A vision

It’s hard not to appriciate the poetry that has been written by Oscar Wilde. This poet has still many fans, even long after his death in 1900. This is the poem A vision, where the poet takes us along in a story between three kings.

About A vision

The poet takes us along a journey or describes a story that symbolizes human nature and innocence. Wilde tells us how sometimes human nature and innonce can be interpreted wrongly.

Three kings, two of them are crowned and one isn’t. His sadness speaks from this poem. This third king is a kind of loner. He was not accepted during his childhood. All that was close to him, was destroyed at some point. All that meant something to him, was gone. This is weighs a heavy burden on his heart, but also was the reason for his anger.

In this poem, there is a clear reference to Dante Alighieri, as one of the characters from La divina commedia (The divine comedy) enters: Beatrice. Unlike Aeschylos (Aeschylus) and Sopholkes (Sophocles), the third king or poet – Euripides – wasn’t succesful. As much as he wanted to be. Abandondend and left alone, one might say a misjudged character.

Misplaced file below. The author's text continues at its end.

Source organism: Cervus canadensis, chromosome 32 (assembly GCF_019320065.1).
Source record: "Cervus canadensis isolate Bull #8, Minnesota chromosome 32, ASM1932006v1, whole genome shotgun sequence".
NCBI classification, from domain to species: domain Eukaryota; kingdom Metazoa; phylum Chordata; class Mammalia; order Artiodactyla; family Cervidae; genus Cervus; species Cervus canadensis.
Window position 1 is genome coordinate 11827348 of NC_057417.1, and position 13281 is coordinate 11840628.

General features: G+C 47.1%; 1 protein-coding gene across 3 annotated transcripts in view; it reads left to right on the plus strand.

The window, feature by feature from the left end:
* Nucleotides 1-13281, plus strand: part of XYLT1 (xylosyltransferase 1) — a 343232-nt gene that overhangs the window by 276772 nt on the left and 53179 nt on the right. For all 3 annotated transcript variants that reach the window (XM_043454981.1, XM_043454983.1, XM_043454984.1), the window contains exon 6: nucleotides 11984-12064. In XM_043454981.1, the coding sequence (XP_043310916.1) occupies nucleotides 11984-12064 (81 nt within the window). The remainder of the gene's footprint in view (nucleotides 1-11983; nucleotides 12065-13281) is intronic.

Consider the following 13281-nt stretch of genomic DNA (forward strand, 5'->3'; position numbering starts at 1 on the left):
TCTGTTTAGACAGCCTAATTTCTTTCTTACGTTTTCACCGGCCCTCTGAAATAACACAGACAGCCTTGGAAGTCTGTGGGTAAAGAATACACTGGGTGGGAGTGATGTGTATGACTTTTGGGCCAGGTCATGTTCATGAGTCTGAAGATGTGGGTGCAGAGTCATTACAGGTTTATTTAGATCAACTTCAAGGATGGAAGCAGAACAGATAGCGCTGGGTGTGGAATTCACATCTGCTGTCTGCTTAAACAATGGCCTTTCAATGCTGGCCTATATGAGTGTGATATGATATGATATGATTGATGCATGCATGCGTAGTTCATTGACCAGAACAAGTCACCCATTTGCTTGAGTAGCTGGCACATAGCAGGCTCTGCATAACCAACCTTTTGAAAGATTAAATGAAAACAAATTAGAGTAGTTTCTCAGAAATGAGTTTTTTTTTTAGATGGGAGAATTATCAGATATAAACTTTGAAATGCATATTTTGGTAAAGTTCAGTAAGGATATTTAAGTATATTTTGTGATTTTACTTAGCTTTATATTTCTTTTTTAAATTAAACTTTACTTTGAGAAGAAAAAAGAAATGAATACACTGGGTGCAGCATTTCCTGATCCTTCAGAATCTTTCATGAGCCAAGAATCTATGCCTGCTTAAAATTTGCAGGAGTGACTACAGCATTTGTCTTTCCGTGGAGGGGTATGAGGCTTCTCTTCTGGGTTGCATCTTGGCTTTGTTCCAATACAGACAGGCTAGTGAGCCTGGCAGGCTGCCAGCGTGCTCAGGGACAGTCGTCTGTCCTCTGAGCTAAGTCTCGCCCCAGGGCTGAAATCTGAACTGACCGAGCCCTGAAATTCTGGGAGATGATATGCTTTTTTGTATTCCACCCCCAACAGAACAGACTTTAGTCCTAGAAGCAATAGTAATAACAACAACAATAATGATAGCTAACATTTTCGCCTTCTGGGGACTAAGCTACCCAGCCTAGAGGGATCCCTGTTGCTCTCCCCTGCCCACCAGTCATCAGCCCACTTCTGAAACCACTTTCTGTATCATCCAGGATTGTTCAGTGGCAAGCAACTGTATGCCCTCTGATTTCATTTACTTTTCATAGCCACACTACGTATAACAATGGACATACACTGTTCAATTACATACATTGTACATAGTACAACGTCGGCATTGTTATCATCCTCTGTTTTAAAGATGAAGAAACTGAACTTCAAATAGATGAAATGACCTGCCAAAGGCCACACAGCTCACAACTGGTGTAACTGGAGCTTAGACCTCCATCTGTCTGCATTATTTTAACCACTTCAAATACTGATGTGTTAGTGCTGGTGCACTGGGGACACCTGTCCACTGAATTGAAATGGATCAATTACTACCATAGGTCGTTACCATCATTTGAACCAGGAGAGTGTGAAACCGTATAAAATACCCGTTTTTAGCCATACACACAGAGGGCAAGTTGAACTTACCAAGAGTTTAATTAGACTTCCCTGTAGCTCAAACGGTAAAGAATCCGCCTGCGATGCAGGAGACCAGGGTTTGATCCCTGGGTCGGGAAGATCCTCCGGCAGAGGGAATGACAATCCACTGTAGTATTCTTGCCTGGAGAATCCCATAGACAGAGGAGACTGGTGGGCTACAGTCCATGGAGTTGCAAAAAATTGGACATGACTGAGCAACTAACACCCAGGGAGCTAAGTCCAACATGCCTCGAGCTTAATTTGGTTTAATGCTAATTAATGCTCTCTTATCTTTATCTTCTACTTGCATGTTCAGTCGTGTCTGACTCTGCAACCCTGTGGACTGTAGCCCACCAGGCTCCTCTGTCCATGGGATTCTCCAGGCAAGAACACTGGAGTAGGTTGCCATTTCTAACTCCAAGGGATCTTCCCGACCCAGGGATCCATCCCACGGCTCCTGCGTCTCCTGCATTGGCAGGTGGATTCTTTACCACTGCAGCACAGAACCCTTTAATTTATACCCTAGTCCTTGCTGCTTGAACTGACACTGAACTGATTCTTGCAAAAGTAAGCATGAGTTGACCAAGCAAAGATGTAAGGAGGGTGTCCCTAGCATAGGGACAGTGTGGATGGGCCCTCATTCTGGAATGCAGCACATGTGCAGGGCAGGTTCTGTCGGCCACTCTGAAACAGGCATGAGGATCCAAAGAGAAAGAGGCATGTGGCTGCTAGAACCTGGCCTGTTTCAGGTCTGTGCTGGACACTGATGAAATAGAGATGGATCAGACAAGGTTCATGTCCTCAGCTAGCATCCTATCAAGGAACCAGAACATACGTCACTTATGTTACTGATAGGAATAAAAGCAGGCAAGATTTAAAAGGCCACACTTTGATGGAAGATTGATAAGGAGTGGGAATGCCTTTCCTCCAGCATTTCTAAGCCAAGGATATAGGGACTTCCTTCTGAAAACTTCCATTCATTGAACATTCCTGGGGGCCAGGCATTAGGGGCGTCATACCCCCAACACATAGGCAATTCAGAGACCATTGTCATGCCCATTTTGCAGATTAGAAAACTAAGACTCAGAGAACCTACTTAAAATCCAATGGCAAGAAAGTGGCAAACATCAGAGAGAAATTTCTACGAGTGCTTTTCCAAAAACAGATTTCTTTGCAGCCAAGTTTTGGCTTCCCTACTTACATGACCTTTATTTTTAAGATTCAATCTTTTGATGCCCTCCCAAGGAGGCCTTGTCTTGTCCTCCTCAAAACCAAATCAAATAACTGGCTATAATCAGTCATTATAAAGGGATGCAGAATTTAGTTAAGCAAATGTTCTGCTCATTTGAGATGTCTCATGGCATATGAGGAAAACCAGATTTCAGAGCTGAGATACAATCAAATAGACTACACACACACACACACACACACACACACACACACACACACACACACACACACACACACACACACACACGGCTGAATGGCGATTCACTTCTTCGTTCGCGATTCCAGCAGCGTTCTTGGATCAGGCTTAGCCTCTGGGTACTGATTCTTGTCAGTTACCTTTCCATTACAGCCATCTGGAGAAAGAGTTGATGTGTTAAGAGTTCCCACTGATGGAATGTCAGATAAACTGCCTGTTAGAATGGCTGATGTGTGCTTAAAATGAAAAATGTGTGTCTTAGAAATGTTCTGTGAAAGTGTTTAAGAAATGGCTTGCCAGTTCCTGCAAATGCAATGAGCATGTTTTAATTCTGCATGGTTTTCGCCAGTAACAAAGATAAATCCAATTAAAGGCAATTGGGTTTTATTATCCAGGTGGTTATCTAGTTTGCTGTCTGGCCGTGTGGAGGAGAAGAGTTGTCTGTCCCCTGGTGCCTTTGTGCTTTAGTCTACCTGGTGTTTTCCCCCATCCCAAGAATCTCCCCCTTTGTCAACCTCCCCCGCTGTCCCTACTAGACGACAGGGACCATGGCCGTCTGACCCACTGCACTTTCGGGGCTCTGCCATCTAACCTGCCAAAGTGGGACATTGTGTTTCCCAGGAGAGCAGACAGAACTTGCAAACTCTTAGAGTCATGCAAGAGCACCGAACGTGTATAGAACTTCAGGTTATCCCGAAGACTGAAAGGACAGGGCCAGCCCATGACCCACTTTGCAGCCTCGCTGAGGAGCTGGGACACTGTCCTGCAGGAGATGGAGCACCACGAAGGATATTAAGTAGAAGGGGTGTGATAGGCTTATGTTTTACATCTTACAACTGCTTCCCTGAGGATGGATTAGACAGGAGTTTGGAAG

A vision

A vision

Two crowned Kings, and One that stood alone
With no green weight of laurels round his head,
But with sad eyes as one uncomforted,
And wearied with man’s never-ceasing moan
For sins no bleating victim can atone,
And sweet long lips with tears and kisses fed.
Girt was he in a garment black and red,
And at his feet I marked a broken stone
Which sent up lilies, dove-like, to his knees.
Now at their sight, my heart being lit with flame,
I cried to Beatrice, ‘Who are these?’
And she made answer, knowing well each name,
‘AEschylos first, the second Sophokles,
And last (wide stream of tears!) Euripides.’
— Oscar Wilde